Invertebrate Systematics Invertebrate Systematics Society
Systematics, phylogeny and biogeography

Invertebrate Systematics

Invertebrate Systematics

Invertebrate Systematics publishes significant contributions and reviews on the systematics, phylogeny and biogeography of all invertebrate taxa. Read more about the journalMore

Editor-in-Chief: Gonzalo Giribet

Current Issue

Invertebrate Systematics

Volume 30 Number 6 2016

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Jellyfish blooms have become increasingly frequent, but we still don’much about these organisms. New morphological data and a phylogenetic analysis have enabled the redescription of a recently discovered species (Pelagia benovici) from the Mediterranean Sea. This jellyfish is moved to a new genus within Pelagiidae named Mawia. Mawia benovici, comb., nov. is a sister taxon to Sanderia malayensis. Photograph: Mawia benovici, sp. nov., Piran, Slovenia, by Tihomir Makovec.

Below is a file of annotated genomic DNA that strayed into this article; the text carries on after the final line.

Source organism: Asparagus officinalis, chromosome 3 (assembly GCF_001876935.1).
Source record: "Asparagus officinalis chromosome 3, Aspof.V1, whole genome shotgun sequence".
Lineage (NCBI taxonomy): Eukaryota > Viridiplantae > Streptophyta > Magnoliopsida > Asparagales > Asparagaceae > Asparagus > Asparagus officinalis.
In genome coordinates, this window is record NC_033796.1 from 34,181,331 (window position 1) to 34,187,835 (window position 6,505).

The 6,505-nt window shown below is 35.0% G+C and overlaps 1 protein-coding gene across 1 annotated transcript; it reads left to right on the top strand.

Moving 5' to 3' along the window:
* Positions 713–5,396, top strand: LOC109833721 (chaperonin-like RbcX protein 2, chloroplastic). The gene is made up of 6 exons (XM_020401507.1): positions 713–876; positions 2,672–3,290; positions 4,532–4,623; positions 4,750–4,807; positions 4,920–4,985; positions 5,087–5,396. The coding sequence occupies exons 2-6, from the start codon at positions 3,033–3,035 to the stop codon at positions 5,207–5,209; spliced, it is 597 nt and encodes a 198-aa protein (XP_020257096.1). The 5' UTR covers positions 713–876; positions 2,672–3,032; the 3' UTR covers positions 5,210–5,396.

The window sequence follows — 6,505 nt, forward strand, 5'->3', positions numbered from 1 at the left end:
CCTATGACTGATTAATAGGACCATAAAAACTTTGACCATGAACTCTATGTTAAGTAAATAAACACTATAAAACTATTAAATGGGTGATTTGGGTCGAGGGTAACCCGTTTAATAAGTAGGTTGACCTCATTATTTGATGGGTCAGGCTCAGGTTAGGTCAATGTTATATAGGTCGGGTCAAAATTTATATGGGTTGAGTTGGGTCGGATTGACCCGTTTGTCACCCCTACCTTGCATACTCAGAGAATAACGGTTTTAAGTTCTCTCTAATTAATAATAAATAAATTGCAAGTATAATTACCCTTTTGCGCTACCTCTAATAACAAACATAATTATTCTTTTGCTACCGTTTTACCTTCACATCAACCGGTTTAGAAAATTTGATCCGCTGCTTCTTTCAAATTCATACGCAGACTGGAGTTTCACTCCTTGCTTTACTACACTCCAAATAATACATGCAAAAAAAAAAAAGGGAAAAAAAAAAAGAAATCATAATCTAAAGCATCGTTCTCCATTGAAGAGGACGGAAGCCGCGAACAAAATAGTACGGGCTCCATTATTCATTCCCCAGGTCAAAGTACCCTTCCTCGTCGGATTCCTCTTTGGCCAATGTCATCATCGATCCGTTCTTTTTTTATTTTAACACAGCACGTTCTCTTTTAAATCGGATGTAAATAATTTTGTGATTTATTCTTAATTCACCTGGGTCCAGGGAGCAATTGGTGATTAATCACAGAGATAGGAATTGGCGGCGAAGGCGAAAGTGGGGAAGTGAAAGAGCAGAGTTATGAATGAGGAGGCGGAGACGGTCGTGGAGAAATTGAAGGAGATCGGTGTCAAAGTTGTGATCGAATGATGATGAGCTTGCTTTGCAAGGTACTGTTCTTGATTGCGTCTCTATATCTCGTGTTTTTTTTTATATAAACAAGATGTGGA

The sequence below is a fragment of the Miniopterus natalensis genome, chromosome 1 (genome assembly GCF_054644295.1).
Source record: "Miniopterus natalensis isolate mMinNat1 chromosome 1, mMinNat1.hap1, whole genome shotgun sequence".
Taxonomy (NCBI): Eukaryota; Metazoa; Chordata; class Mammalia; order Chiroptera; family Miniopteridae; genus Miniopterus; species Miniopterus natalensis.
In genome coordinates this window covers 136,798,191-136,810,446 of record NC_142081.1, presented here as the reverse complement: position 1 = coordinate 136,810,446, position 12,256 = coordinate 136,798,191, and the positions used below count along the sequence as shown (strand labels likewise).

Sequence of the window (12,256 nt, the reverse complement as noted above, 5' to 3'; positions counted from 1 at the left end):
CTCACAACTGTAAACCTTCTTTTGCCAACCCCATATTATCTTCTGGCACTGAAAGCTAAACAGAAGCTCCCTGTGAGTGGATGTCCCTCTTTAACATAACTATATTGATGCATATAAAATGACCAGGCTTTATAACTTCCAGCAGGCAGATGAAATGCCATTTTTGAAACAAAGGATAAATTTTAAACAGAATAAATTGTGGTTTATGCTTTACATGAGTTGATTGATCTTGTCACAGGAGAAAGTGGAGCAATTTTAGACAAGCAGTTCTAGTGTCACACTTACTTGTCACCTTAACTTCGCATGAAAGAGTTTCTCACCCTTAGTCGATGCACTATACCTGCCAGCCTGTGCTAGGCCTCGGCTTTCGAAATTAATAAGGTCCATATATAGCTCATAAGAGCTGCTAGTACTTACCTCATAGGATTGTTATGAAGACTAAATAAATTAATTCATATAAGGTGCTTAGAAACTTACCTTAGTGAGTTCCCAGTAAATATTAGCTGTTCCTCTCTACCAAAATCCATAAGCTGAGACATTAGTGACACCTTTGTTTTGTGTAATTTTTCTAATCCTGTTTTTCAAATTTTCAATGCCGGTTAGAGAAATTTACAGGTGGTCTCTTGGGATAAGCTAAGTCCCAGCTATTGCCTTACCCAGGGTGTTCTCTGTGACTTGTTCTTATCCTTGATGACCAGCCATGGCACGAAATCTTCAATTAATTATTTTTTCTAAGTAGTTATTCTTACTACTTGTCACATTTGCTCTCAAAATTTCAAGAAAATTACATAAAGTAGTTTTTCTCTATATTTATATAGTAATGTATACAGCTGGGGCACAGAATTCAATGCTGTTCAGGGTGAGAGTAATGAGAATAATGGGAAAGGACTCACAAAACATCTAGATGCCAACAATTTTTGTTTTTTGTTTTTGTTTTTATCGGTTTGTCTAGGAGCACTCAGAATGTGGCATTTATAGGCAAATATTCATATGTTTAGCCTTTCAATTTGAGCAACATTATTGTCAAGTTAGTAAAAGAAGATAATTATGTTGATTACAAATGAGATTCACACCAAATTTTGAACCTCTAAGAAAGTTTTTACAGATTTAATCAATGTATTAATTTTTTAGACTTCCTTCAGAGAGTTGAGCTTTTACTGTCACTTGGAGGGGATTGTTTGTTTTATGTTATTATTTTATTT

IS16002Molecular phylogenetic analysis and comparative morphology resolve two new species of olive-tree soil related dagger nematodes of the genus Xiphinema (Dorylaimida : Longidoridae) from Spain

Antonio Archidona-Yuste, Juan A. Navas-Cortés, Carolina Cantalapiedra-Navarrete, Juan E. Palomares-Rius and Pablo Castillo
pp. 547-565
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Xiphinema species are an important group of plant-parasitic nematodes with a high number of species and distributed almost worldwide. The aim of this work is to describe two new species of Xiphinema (X. macrodora, sp. nov. and X. oleae, sp. nov.) using an integrative approach (morphologically, morphometrically and molecularly). This study expands the biodiversity and morphological traits of this genus. Image: line drawing of the female lip region of Xiphinema macrodora, sp. nov.

IS16017Unexpected diversity in the relictual European spiders of the genus Pimoa (Araneae : Pimoidae)

Stefano Mammola, Gustavo Hormiga, Miquel A. Arnedo and Marco Isaia
pp. 566-587